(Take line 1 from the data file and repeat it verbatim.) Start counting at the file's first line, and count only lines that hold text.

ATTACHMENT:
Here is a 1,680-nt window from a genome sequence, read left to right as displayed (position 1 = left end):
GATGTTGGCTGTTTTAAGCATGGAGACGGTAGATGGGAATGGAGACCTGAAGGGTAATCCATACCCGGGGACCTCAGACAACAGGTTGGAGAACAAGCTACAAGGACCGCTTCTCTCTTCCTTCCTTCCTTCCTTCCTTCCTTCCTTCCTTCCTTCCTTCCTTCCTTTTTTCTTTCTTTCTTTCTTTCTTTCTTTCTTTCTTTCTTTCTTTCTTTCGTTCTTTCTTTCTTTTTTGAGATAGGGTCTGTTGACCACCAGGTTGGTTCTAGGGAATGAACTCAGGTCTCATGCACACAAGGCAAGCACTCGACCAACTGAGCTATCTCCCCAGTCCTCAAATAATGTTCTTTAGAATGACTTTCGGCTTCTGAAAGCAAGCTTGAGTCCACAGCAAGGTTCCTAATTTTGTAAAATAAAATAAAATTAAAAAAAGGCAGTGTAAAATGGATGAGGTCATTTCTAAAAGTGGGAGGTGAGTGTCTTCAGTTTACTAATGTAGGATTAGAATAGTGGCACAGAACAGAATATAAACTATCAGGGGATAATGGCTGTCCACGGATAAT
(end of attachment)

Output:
Here is a 1,680-nt window from a genome sequence, read left to right as displayed (position 1 = left end):